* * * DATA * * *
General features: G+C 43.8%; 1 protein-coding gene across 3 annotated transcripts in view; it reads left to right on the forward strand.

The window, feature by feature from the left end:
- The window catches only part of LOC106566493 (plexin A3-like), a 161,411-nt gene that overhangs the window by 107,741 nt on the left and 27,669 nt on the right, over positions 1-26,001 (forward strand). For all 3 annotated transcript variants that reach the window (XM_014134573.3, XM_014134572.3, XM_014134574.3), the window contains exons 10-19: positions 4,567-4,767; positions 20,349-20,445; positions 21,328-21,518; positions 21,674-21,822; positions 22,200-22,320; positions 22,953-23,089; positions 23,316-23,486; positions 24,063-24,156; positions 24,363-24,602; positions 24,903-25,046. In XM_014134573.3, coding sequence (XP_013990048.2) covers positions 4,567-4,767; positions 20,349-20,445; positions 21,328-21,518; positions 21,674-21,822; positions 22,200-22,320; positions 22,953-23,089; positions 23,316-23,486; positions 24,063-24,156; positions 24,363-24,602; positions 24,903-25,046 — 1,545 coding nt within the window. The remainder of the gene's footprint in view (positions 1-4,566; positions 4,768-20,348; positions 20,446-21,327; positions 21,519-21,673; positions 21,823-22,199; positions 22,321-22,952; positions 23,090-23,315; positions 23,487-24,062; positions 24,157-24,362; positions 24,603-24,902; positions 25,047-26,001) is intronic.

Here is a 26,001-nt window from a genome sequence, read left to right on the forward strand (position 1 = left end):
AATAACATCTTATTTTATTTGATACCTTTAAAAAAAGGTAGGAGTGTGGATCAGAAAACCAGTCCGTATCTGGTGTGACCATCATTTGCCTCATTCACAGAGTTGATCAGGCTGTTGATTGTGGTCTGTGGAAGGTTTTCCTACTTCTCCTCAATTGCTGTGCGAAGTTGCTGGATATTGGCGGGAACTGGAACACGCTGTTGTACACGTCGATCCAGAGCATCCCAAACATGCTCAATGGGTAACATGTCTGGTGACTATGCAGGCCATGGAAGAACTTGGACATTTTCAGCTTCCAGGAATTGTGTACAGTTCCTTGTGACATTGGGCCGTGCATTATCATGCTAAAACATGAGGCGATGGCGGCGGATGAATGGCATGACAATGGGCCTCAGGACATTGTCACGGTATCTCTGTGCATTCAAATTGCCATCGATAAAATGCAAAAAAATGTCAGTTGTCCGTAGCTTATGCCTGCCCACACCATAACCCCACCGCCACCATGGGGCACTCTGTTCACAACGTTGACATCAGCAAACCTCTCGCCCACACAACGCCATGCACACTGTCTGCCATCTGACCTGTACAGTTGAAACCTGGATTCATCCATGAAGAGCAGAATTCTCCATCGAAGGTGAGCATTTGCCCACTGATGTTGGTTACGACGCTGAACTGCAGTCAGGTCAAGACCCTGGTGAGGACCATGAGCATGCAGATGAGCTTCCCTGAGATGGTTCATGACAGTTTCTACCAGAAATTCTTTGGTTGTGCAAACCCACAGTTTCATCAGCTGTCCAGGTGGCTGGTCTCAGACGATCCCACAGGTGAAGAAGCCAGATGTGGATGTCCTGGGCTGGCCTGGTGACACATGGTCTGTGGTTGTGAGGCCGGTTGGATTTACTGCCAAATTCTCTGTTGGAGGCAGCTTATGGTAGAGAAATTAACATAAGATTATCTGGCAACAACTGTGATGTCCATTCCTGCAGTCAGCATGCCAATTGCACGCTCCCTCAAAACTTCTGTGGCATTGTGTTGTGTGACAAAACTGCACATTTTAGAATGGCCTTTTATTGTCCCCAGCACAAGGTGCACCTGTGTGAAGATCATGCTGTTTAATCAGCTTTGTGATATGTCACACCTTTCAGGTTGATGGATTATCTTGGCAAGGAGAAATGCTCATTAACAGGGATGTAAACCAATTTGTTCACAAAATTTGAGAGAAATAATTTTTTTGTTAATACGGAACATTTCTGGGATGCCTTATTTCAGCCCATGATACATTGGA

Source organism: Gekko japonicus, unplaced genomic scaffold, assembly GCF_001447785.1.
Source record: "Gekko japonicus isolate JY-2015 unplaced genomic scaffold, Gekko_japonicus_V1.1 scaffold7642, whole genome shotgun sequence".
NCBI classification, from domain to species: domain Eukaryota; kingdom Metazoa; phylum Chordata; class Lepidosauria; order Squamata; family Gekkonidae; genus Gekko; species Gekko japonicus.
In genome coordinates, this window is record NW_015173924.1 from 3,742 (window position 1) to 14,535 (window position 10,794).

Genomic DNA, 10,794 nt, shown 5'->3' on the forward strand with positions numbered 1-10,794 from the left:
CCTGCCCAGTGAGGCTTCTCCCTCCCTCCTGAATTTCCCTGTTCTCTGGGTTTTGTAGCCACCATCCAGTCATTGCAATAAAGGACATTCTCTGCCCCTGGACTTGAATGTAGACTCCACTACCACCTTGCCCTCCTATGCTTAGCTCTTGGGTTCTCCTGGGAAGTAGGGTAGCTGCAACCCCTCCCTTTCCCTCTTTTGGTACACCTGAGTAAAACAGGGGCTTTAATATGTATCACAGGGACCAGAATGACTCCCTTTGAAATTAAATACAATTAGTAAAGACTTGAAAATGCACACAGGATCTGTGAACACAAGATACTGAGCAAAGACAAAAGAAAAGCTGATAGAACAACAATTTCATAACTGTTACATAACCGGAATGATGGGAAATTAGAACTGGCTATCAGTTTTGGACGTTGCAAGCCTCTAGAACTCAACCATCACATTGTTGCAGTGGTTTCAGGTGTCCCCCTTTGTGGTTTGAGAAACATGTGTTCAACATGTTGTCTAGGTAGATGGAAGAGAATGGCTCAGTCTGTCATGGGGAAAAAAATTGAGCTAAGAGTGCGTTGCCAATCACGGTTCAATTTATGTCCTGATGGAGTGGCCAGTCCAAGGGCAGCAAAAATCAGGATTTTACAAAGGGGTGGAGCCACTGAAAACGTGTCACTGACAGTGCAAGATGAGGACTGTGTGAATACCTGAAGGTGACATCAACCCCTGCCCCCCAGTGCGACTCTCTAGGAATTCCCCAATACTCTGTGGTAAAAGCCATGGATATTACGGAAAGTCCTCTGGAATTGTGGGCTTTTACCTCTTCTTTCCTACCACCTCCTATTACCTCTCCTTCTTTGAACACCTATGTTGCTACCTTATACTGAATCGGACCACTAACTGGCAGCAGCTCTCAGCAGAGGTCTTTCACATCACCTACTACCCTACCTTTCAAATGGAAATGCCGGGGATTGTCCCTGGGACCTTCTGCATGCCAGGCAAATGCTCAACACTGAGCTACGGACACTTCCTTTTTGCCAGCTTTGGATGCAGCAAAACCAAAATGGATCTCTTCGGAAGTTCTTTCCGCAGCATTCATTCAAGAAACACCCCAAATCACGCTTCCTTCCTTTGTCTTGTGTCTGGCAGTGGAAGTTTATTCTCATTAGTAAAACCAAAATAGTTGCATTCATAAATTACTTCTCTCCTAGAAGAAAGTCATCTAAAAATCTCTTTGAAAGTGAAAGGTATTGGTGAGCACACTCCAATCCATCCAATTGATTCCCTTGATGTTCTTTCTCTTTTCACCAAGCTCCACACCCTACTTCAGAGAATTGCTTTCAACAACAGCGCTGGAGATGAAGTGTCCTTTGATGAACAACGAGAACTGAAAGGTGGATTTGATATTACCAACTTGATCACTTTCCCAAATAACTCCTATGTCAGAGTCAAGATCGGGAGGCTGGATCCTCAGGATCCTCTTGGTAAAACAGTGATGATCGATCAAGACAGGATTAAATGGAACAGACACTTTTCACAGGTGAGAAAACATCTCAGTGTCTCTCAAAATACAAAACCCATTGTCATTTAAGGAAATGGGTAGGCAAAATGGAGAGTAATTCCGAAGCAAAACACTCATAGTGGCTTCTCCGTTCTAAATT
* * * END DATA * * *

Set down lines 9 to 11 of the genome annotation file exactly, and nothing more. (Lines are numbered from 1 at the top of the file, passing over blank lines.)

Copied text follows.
In genome coordinates, this window is record NW_015173924.1 from 3,742 (window position 1) to 14,535 (window position 10,794).

Genomic DNA, 10,794 nt, shown 5'->3' on the forward strand with positions numbered 1-10,794 from the left:
CCTGCCCAGTGAGGCTTCTCCCTCCCTCCTGAATTTCCCTGTTCTCTGGGTTTTGTAGCCACCATCCAGTCATTGCAATAAAGGACATTCTCTGCCCCTGGACTTGAATGTAGACTCCACTACCACCTTGCCCTCCTATGCTTAGCTCTTGGGTTCTCCTGGGAAGTAGGGTAGCTGCAACCCCTCCCTTTCCCTCTTTTGGTACACCTGAGTAAAACAGGGGCTTTAATATGTATCACAGGGACCAGAATGACTCCCTTTGAAATTAAATACAATTAGTAAAGACTTGAAAATGCACACAGGATCTGTGAACACAAGATACTGAGCAAAGACAAAAGAAAAGCTGATAGAACAACAATTTCATAACTGTTACATAACCGGAATGATGGGAAATTAGAACTGGCTATCAGTTTTGGACGTTGCAAGCCTCTAGAACTCAACCATCACATTGTTGCAGTGGTTTCAGGTGTCCCCCTTTGTGGTTTGAGAAACATGTGTTCAACATGTTGTCTAGGTAGATGGAAGAGAATGGCTCAGTCTGTCATGGGGAAAAAAATTGAGCTAAGAGTGCGTTGCCAATCACGGTTCAATTTATGTCCTGATGGAGTGGCCAGTCCAAGGGCAGCAAAAATCAGGATTTTACAAAGGGGTGGAGCCACTGAAAACGTGTCACTGACAGTGCAAGATGAGGACTGTGTGAATACCTGAAGGTGACATCAACCCCTGCCCCCCAGTGCGACTCTCTAGGAATTCCCCAATACTCTGTGGTAAAAGCCATGGATATTACGGAAAGTCCTCTGGAATTGTGGGCTTTTACCTCTTCTTTCCTACCACCTCCTATTACCTCTCCTTCTTTGAACACCTATGTTGCTACCTTATACTGAATCGGACCACTAACTGGCAGCAGCTCTCAGCAGAGGTCTTTCACATCACCTACTACCCTACCTTTCAAATGGAAATGCCGGGGATTGTCCCTGGGACCTTCTGCATGCCAGGCAAATGCTCAACACTGAGCTACGGACACTTCCTTTTTGCCAGCTTTGGATGCAGCAAAACCAAAATGGATCTCTTCGGAAGTTCTTTCCGCAGCATTCATTCAAGAAACACCCCAAATCACGCTTCCTTCCTTTGTCTTGTGTCTGGCAGTGGAAGTTTATTCTCATTAGTAAAACCAAAATAGTTGCATTCATAAATTACTTCTCTCCTAGAAGAAAGTCATCTAAAAATCTCTTTGAAAGTGAAAGGTATTGGTGAGCACACTCCAATCCATCCAATTGATTCCCTTGATGTTCTTTCTCTTTTCACCAAGCTCCACACCCTACTTCAGAGAATTGCTTTCAACAACAGCGCTGGAGATGAAGTGTCCTTTGATGAACAACGAGAACTGAAAGGTGGATTTGATATTACCAACTTGATCACTTTCCCAAATAACTCCTATGTCAGAGTCAAGATCGGGAGGCTGGATCCTCAGGATCCTCTTGGTAAAACAGTGATGATCGATCAAGACAGGATTAAATGGAACAGACACTTTTCACAGGTGAGAAAACATCTCAGTGTCTCTCAAAATACAAAACCCATTGTCATTTAAGGAAATGGGTAGGCAAAATGGAGAGTAATTCCGAAGCAAAACACTCATAGTGGCTTCTCCGTTCTAAATT